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New Zealand livestock emissions tax: farmers angry

New Zealand livestock emissions tax: farmers angry

In New Zealand, the government wants farmers to pay a tax for emissions from their livestock. This tax must contribute to the objective of climate neutrality by 2050 and to the reduction of methane emissions by 10% by 2030.

This sector of agriculture is responsible for more than half of the country’s emissions. This is mainly methane, a harmful greenhouse gas, which is released by the farts, burps and excrement of livestock.

The announcement sparked anger from New Zealand farmers who fear their business is at risk. Stu Muir, 52, runs a dairy farm in the Aka Aka hills in the Waikato region of New Zealand’s North Island. He is a fifth generation farmer in this area. Its ancestors arrived from Scotland in New Zealand at the beginning of the 19th century.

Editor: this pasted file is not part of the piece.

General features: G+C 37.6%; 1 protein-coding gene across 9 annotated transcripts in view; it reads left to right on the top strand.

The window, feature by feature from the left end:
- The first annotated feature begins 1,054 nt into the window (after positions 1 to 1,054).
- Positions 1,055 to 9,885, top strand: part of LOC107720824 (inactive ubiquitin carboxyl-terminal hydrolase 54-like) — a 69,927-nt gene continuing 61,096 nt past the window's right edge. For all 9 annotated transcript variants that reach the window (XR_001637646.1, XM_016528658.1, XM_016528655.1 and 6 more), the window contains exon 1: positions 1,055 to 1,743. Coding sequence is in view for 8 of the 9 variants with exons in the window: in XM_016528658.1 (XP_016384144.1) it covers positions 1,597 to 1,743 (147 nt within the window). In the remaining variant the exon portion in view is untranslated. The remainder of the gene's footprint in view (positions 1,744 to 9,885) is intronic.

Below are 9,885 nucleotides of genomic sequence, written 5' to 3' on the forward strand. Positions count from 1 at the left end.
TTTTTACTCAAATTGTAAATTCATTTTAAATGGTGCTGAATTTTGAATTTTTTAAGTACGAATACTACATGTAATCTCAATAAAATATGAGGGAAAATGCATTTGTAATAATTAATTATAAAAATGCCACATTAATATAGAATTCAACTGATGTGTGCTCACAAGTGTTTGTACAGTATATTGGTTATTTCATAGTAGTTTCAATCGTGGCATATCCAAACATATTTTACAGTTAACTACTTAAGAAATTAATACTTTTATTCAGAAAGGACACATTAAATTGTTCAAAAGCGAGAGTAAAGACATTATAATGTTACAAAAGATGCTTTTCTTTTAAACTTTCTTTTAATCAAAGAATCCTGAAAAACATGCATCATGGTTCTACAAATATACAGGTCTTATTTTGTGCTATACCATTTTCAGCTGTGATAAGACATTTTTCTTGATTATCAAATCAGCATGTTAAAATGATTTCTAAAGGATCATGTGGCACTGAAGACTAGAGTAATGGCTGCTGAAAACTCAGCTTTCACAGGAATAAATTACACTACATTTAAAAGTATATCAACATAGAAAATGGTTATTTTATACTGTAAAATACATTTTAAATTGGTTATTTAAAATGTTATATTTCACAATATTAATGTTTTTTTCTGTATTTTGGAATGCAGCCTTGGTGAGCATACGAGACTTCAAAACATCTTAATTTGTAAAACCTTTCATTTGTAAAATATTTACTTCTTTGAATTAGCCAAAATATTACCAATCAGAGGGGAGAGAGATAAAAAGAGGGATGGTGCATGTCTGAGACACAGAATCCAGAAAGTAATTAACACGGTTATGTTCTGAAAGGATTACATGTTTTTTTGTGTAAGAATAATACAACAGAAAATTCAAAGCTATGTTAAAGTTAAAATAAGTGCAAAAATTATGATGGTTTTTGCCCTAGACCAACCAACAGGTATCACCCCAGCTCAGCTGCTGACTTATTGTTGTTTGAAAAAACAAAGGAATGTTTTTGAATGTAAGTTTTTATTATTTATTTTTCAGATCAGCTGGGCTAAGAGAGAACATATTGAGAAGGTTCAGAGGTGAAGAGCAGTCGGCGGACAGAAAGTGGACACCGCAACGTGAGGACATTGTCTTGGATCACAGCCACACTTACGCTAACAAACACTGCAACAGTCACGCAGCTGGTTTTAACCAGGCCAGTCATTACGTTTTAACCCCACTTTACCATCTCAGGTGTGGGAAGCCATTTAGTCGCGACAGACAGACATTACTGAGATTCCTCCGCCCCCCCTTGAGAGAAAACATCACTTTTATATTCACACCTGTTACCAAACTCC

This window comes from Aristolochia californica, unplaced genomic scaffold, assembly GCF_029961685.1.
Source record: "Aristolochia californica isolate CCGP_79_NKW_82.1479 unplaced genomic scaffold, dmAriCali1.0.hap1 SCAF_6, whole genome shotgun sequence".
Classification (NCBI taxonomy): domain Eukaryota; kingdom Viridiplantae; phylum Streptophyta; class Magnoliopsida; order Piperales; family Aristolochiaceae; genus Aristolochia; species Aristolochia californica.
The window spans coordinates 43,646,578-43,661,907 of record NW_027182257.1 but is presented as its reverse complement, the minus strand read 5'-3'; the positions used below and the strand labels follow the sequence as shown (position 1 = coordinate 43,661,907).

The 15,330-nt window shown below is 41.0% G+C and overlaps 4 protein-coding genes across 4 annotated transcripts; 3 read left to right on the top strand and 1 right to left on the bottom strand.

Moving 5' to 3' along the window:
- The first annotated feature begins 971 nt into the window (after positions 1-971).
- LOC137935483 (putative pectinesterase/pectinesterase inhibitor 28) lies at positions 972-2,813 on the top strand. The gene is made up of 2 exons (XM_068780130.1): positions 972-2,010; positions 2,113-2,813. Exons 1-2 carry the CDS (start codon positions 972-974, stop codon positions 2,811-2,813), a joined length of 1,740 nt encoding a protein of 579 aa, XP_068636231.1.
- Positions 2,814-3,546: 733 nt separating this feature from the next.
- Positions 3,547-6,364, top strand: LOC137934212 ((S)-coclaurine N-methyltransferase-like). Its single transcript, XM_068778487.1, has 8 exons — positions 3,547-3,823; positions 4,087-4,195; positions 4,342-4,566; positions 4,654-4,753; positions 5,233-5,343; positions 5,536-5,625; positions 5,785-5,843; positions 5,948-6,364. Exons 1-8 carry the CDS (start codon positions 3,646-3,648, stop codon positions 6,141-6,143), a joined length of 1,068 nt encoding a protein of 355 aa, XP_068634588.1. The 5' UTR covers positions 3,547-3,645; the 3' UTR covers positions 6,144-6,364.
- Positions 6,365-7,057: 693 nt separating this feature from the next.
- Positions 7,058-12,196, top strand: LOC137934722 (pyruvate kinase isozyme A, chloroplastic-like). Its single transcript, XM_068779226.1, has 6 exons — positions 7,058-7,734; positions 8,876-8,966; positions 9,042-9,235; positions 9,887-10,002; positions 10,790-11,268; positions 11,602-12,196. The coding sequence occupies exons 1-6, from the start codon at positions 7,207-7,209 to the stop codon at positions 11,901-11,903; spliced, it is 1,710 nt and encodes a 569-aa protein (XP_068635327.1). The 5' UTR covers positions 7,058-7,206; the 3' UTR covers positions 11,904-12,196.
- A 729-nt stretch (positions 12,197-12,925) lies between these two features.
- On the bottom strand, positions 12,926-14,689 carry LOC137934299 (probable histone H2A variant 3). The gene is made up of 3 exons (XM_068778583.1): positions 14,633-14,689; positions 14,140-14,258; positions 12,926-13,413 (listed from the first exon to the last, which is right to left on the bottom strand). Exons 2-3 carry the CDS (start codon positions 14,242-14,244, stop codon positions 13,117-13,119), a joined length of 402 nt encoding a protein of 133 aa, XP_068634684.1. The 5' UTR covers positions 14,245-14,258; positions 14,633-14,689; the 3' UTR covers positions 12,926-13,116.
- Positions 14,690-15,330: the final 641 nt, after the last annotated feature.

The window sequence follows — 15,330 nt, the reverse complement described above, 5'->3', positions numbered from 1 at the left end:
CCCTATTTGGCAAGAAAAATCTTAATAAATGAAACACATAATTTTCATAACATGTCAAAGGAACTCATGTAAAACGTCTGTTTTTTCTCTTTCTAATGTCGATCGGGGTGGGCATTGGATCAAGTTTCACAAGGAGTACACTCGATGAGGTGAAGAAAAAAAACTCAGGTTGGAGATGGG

But Mr. Muir fears he will be the last professional farmer in his family: “The announcements that have been made have really taken a toll on our morale. You can’t put people out of business like that.”

Demonstrations took place in several cities across the country. Farmers gathered to slow down traffic on highways and major urban thoroughfares.

There are over 50,000 farms in New Zealand. Out of a population of 5 million, there are more than 10 million cows and 26 million sheep. The sector accounts for more than half of exports, with New Zealand being the world’s largest exporter of dairy products.